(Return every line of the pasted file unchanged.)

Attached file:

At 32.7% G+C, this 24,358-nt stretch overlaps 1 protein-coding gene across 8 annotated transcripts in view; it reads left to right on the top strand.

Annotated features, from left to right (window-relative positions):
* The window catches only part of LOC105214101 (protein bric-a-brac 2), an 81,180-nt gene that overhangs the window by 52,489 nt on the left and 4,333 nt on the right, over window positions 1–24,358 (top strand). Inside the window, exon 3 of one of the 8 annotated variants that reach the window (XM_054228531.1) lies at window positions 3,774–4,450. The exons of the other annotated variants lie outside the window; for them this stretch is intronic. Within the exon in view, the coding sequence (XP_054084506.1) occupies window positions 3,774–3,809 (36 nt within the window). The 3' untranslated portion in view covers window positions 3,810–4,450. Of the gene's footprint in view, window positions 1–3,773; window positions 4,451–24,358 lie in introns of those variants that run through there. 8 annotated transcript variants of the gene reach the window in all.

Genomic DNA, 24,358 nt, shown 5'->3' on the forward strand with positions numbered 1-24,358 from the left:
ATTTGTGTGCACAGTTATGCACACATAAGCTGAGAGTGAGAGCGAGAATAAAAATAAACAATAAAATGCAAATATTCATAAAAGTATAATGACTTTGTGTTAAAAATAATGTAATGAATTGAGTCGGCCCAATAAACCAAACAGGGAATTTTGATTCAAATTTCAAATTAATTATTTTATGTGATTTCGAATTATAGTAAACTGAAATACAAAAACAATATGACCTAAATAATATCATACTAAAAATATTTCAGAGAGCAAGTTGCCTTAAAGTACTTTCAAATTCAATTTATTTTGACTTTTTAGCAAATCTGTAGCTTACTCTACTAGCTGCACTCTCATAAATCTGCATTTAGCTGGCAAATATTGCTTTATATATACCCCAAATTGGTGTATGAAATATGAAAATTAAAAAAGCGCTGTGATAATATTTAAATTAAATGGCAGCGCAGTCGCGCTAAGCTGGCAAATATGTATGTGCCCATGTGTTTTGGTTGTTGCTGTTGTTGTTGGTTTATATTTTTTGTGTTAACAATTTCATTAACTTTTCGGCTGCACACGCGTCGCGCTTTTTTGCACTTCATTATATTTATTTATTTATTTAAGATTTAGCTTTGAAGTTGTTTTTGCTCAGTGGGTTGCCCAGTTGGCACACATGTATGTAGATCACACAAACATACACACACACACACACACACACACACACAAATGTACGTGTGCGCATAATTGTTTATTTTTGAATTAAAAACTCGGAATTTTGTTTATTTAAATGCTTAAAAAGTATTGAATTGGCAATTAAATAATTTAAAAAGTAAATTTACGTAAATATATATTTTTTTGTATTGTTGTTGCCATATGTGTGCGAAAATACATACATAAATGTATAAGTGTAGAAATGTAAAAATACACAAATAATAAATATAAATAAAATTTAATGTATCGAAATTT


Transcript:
At 32.7% G+C, this 24,358-nt stretch overlaps 1 protein-coding gene across 8 annotated transcripts in view; it reads left to right on the top strand.

Annotated features, from left to right (window-relative positions):
* The window catches only part of LOC105214101 (protein bric-a-brac 2), an 81,180-nt gene that overhangs the window by 52,489 nt on the left and 4,333 nt on the right, over window positions 1–24,358 (top strand). Inside the window, exon 3 of one of the 8 annotated variants that reach the window (XM_054228531.1) lies at window positions 3,774–4,450. The exons of the other annotated variants lie outside the window; for them this stretch is intronic. Within the exon in view, the coding sequence (XP_054084506.1) occupies window positions 3,774–3,809 (36 nt within the window). The 3' untranslated portion in view covers window positions 3,810–4,450. Of the gene's footprint in view, window positions 1–3,773; window positions 4,451–24,358 lie in introns of those variants that run through there. 8 annotated transcript variants of the gene reach the window in all.

Genomic DNA, 24,358 nt, shown 5'->3' on the forward strand with positions numbered 1-24,358 from the left:
ATTTGTGTGCACAGTTATGCACACATAAGCTGAGAGTGAGAGCGAGAATAAAAATAAACAATAAAATGCAAATATTCATAAAAGTATAATGACTTTGTGTTAAAAATAATGTAATGAATTGAGTCGGCCCAATAAACCAAACAGGGAATTTTGATTCAAATTTCAAATTAATTATTTTATGTGATTTCGAATTATAGTAAACTGAAATACAAAAACAATATGACCTAAATAATATCATACTAAAAATATTTCAGAGAGCAAGTTGCCTTAAAGTACTTTCAAATTCAATTTATTTTGACTTTTTAGCAAATCTGTAGCTTACTCTACTAGCTGCACTCTCATAAATCTGCATTTAGCTGGCAAATATTGCTTTATATATACCCCAAATTGGTGTATGAAATATGAAAATTAAAAAAGCGCTGTGATAATATTTAAATTAAATGGCAGCGCAGTCGCGCTAAGCTGGCAAATATGTATGTGCCCATGTGTTTTGGTTGTTGCTGTTGTTGTTGGTTTATATTTTTTGTGTTAACAATTTCATTAACTTTTCGGCTGCACACGCGTCGCGCTTTTTTGCACTTCATTATATTTATTTATTTATTTAAGATTTAGCTTTGAAGTTGTTTTTGCTCAGTGGGTTGCCCAGTTGGCACACATGTATGTAGATCACACAAACATACACACACACACACACACACACACACACAAATGTACGTGTGCGCATAATTGTTTATTTTTGAATTAAAAACTCGGAATTTTGTTTATTTAAATGCTTAAAAAGTATTGAATTGGCAATTAAATAATTTAAAAAGTAAATTTACGTAAATATATATTTTTTTGTATTGTTGTTGCCATATGTGTGCGAAAATACATACATAAATGTATAAGTGTAGAAATGTAAAAATACACAAATAATAAATATAAATAAAATTTAATGTATCGAAATTT